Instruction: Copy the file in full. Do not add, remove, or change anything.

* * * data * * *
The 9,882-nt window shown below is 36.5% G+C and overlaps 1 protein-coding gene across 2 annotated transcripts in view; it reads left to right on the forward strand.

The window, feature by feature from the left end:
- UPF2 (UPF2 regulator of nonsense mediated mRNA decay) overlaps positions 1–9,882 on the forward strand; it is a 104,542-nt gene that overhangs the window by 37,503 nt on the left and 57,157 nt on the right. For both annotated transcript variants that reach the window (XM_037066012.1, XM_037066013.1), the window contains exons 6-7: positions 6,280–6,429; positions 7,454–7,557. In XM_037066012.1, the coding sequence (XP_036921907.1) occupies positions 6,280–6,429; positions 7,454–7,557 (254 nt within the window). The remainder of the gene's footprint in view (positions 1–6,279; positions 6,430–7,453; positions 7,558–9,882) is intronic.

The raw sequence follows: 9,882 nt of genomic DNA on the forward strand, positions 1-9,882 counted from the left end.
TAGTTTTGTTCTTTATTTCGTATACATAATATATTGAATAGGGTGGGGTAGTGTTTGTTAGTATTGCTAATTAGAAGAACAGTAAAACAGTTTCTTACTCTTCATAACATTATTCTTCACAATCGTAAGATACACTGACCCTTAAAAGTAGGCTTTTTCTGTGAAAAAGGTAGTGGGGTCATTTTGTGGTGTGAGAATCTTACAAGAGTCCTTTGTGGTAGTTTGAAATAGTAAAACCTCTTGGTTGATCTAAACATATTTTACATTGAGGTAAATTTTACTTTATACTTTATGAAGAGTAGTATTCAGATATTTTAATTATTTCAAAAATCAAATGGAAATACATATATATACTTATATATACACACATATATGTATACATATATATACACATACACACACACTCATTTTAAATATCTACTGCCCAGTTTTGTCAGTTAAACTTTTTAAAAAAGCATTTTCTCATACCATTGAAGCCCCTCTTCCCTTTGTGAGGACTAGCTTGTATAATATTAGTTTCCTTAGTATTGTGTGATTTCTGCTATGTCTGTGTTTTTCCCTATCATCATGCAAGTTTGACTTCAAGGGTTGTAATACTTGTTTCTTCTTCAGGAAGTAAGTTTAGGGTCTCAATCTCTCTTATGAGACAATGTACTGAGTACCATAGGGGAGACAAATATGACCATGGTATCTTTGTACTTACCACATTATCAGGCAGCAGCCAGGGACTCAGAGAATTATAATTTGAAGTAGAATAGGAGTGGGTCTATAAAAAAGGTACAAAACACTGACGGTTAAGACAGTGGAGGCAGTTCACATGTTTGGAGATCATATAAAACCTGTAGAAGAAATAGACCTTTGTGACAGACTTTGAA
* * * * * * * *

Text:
The 9,882-nt window shown below is 36.5% G+C and overlaps 1 protein-coding gene across 2 annotated transcripts in view; it reads left to right on the forward strand.

The window, feature by feature from the left end:
- UPF2 (UPF2 regulator of nonsense mediated mRNA decay) overlaps positions 1–9,882 on the forward strand; it is a 104,542-nt gene that overhangs the window by 37,503 nt on the left and 57,157 nt on the right. For both annotated transcript variants that reach the window (XM_037066012.1, XM_037066013.1), the window contains exons 6-7: positions 6,280–6,429; positions 7,454–7,557. In XM_037066012.1, the coding sequence (XP_036921907.1) occupies positions 6,280–6,429; positions 7,454–7,557 (254 nt within the window). The remainder of the gene's footprint in view (positions 1–6,279; positions 6,430–7,453; positions 7,558–9,882) is intronic.

The raw sequence follows: 9,882 nt of genomic DNA on the forward strand, positions 1-9,882 counted from the left end.
TAGTTTTGTTCTTTATTTCGTATACATAATATATTGAATAGGGTGGGGTAGTGTTTGTTAGTATTGCTAATTAGAAGAACAGTAAAACAGTTTCTTACTCTTCATAACATTATTCTTCACAATCGTAAGATACACTGACCCTTAAAAGTAGGCTTTTTCTGTGAAAAAGGTAGTGGGGTCATTTTGTGGTGTGAGAATCTTACAAGAGTCCTTTGTGGTAGTTTGAAATAGTAAAACCTCTTGGTTGATCTAAACATATTTTACATTGAGGTAAATTTTACTTTATACTTTATGAAGAGTAGTATTCAGATATTTTAATTATTTCAAAAATCAAATGGAAATACATATATATACTTATATATACACACATATATGTATACATATATATACACATACACACACACTCATTTTAAATATCTACTGCCCAGTTTTGTCAGTTAAACTTTTTAAAAAAGCATTTTCTCATACCATTGAAGCCCCTCTTCCCTTTGTGAGGACTAGCTTGTATAATATTAGTTTCCTTAGTATTGTGTGATTTCTGCTATGTCTGTGTTTTTCCCTATCATCATGCAAGTTTGACTTCAAGGGTTGTAATACTTGTTTCTTCTTCAGGAAGTAAGTTTAGGGTCTCAATCTCTCTTATGAGACAATGTACTGAGTACCATAGGGGAGACAAATATGACCATGGTATCTTTGTACTTACCACATTATCAGGCAGCAGCCAGGGACTCAGAGAATTATAATTTGAAGTAGAATAGGAGTGGGTCTATAAAAAAGGTACAAAACACTGACGGTTAAGACAGTGGAGGCAGTTCACATGTTTGGAGATCATATAAAACCTGTAGAAGAAATAGACCTTTGTGACAGACTTTGAA